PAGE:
Feature

Hunting and fishing are pastimes enjoyed by 82 million Americans

Larry Moore
Office of Communication
September 18th, 2017 at 1:30PM

Two hunters sitting on the side of a hill wearing camouflage and hunter orange.
Hunters on San Juan National Forest.

There is art in the sport of hunting and fishing, a tradition often borne from the marriage between the need to provide food for the family and the love of the outdoors. For some, it is a deeply rooted and cherished family custom. Others, by comparison, are newcomers.

Regardless of where they come from, or their reasons for taking to the outdoors, dedicated hunters and anglers are stewards of the land—keenly aware that their roles are intrinsically tied to the respect and care of the land.

“It’s our responsibility to take care of the land and to have and maintain the personal connection- some would even say spiritual connection – to the outdoors,” said Jaime Schwartz, U.S. Forest Service partnership coordinator, shooting sport liaison and outdoor ethics program manager. “We, as hunters and anglers, need to be responsible stewards of what nature has given us. Outdoor ethics is a mantra the best hunters and anglers live by.”

It was, after all, this spirit of stewardship that prompted the U.S. Forest Service to lead the way in outdoor ethics.

A picture of a person fishing on the backend of a boat.  All that can be seen  of the person is a fishing pole and feet.
Fishing on Hiawatha National Forest.

The Forest Service has developed outdoor ethics principles that gave rise to Leave No Trace program in the 1960’s. The success of this program led to cooperation among the federal land management agencies. Additionally, the Forest service launched an awareness campaign in 1985 that five years later became the nonprofit organization Tread Lightly!, an organization dedicated to responsible outdoor stewardship and ethical recreation.

Modern outdoor ethics, on which so many organizations are based, can be traced back to the great conservationists that founded and molded the Forest Service as it is today. In fact, the lands managed by the Forest Service represent so much more to sportsmen and women than just the recreation opportunities they offer—they are the legacy of some of America’s greatest historical sportsmen and conservationists.

President Theodore Roosevelt, under whom the Forest Service was first established, said “in a civilized and cultivated country, wild animals only continue to exist at all when preserved by sportsmen.” Roosevelt’s own Boone and Crockett Club—of which the first Chief Forester of the Forest Service, Gifford Pinchot, was a member of and a confidante to Roosevelt—championed “fair chase” hunting ethics, which later became the foundation for hunting and fishing laws in the United States.

A picture of a person holding a rainbow trout pulled from a fishing net.
Rainbow Trout on Gifford Pinchot National Forest.

Still, these outdoor ethics, age-old practices of sportsmen and women for generations, were not so much established as they were discovered. Aldo Leopold, renowned outdoor enthusiast and educator, was transformed by his experience as a forester working for the Forest Service. He had a great respect for outdoor sportsmen and women, saying “a peculiar virtue in wildlife ethics is that the hunter ordinarily has no gallery to applaud or disapprove of his conduct. Whatever his acts, they are dictated by his own conscience, rather than by a mob of onlookers. It is difficult to exaggerate the importance of this fact.”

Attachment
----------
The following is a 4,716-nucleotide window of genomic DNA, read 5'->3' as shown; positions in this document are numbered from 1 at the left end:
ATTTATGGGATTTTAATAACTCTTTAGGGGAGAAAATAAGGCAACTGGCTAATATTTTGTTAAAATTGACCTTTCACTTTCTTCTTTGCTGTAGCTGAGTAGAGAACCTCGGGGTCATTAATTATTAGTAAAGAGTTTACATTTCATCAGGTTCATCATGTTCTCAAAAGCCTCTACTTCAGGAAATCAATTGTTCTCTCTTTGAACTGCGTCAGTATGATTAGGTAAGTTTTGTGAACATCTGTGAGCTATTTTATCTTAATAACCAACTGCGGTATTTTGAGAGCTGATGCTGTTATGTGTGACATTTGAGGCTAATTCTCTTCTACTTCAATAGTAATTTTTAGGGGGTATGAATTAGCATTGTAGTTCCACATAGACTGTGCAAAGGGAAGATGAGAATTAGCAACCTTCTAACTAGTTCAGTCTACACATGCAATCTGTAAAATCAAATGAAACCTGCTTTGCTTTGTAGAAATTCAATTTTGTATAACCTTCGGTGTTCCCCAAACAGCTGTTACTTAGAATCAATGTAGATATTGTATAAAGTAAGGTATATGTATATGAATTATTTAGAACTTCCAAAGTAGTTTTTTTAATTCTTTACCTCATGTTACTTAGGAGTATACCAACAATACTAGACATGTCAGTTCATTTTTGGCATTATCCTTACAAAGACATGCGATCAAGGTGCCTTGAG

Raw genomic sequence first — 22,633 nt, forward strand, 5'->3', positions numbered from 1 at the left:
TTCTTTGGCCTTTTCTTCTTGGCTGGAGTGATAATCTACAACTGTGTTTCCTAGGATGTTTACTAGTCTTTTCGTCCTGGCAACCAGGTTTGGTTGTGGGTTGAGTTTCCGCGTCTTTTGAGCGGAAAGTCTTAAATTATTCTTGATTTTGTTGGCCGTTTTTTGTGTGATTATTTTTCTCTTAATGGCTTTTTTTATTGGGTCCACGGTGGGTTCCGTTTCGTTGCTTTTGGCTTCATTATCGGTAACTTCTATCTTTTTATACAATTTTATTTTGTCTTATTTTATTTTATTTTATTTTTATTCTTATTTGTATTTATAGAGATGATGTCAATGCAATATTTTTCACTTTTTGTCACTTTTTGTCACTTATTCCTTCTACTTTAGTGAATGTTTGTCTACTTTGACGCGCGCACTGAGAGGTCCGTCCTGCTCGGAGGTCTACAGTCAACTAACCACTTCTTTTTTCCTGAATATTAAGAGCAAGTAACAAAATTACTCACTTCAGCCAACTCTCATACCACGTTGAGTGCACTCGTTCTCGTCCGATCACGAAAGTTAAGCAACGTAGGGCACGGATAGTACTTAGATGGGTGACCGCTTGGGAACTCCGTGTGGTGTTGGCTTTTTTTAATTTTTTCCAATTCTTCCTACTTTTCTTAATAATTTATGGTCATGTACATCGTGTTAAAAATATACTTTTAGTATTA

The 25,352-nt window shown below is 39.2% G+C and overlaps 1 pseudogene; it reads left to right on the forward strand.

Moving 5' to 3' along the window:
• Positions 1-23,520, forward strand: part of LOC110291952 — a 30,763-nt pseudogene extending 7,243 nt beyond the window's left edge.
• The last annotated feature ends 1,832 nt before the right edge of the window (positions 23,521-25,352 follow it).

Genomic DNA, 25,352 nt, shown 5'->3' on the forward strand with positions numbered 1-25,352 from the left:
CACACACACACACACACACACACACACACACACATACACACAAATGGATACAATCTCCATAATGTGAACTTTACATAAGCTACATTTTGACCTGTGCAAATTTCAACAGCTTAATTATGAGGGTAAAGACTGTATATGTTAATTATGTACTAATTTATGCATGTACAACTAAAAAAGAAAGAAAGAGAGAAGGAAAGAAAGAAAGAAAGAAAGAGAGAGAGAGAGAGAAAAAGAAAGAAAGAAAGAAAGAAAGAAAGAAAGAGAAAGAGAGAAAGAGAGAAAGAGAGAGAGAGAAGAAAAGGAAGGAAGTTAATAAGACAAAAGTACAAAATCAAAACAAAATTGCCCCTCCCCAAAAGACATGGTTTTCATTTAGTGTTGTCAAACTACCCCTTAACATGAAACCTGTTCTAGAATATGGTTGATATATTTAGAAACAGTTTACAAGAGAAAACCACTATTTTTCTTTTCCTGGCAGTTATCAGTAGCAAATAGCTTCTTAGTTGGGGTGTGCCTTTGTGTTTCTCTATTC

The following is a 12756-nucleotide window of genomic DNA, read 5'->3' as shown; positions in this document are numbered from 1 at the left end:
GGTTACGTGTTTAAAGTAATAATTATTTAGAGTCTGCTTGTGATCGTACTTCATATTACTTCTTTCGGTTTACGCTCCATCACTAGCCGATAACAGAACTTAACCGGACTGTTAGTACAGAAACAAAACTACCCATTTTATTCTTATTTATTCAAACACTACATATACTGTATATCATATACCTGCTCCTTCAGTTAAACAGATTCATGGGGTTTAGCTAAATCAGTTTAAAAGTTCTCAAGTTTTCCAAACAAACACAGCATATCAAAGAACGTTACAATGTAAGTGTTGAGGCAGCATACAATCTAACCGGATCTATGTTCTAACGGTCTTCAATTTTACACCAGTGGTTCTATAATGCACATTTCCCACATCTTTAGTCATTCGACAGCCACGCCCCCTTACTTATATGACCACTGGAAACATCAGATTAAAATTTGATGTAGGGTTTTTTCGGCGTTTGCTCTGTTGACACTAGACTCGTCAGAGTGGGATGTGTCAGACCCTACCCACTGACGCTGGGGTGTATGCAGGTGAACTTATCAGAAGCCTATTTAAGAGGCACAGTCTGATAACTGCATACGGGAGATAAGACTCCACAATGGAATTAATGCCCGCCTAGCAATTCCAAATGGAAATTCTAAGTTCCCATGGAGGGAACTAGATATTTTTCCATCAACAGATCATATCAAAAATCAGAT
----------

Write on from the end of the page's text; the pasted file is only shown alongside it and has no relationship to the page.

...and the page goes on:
It is for this reason that since 1972, America has celebrated National Hunting and Fishing Day. This is a day that celebrates hunters, anglers, sports shooters, and their unique and critical contributions to the responsible and sustainable management of the great outdoors.

Today, hunting and fishing serve an important role in the conservation of the great outdoors, to include lands managed by the Forest Service.

Between hunting and fishing licenses and self-imposed taxes on equipment, hunters, anglers, and sports shooters themselves pay for most fish and wildlife conservation programs. Together, they contribute almost $245 million dollars a day to wildlife, wildlife agencies, and to the economy.

Because of this commitment to their sports and to conservation, entire species which are now common, like wild turkey and white-tailed deer, have been brought back from the brink of extinction.

Even now, hunting plays an important role in the management of ecosystems, preventing overpopulation which can result in destruction of habitat, spread of wildlife illnesses like Chronic Wasting Disease, and threats to human safety as animals spread into populated areas. Sportsmen and women continue to play a key role in the conservation of wildlife and habitat while simultaneously supporting a robust outdoor sports economy.

On Saturday, September 23, take the National Hunting and Fishing Day pledge to take someone new out for their first hunting, sports shooting, or fishing experience. You may help to create not only a new generation of sportsmen and women, but the next generation of conservationists as well.

Whether it’s fishing for bass, bluegill and catfish on the Cherokee National Forest, or elk hunting on the Beaverhead-Deerlodge National Forest, the Forest Service offers unparalleled opportunity to experience the great outdoors through these time-honored traditions.

A picture of two bow hunters all in camouflage looking out over a river grassy river bank.
Bow at Buttonbush Pond on the Midewin National Tallgrass Prairie.